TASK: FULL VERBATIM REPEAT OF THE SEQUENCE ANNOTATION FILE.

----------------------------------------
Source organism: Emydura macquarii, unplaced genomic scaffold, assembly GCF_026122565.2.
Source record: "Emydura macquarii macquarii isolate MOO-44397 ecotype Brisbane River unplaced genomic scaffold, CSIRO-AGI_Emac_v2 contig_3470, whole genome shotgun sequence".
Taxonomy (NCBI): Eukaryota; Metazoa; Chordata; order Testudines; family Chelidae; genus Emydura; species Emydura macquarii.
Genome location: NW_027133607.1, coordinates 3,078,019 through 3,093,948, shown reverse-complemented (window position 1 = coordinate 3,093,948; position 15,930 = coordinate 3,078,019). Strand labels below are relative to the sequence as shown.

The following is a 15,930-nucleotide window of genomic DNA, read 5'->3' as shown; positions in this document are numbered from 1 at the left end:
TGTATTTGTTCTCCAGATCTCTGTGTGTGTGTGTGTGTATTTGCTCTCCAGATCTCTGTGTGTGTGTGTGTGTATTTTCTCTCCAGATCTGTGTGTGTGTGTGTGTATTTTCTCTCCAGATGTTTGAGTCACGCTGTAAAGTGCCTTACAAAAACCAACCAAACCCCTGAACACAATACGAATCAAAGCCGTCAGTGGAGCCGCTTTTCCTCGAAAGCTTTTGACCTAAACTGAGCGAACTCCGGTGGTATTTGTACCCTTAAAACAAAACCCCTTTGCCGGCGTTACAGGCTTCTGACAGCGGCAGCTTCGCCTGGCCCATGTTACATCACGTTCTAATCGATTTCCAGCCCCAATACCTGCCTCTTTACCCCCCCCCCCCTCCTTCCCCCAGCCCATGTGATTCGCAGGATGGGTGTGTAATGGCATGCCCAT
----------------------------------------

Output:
Source organism: Emydura macquarii, unplaced genomic scaffold, assembly GCF_026122565.2.
Source record: "Emydura macquarii macquarii isolate MOO-44397 ecotype Brisbane River unplaced genomic scaffold, CSIRO-AGI_Emac_v2 contig_3470, whole genome shotgun sequence".
Taxonomy (NCBI): Eukaryota; Metazoa; Chordata; order Testudines; family Chelidae; genus Emydura; species Emydura macquarii.
Genome location: NW_027133607.1, coordinates 3,078,019 through 3,093,948, shown reverse-complemented (window position 1 = coordinate 3,093,948; position 15,930 = coordinate 3,078,019). Strand labels below are relative to the sequence as shown.

The following is a 15,930-nucleotide window of genomic DNA, read 5'->3' as shown; positions in this document are numbered from 1 at the left end:
TGTATTTGTTCTCCAGATCTCTGTGTGTGTGTGTGTGTATTTGCTCTCCAGATCTCTGTGTGTGTGTGTGTGTATTTTCTCTCCAGATCTGTGTGTGTGTGTGTGTATTTTCTCTCCAGATGTTTGAGTCACGCTGTAAAGTGCCTTACAAAAACCAACCAAACCCCTGAACACAATACGAATCAAAGCCGTCAGTGGAGCCGCTTTTCCTCGAAAGCTTTTGACCTAAACTGAGCGAACTCCGGTGGTATTTGTACCCTTAAAACAAAACCCCTTTGCCGGCGTTACAGGCTTCTGACAGCGGCAGCTTCGCCTGGCCCATGTTACATCACGTTCTAATCGATTTCCAGCCCCAATACCTGCCTCTTTACCCCCCCCCCCCTCCTTCCCCCAGCCCATGTGATTCGCAGGATGGGTGTGTAATGGCATGCCCAT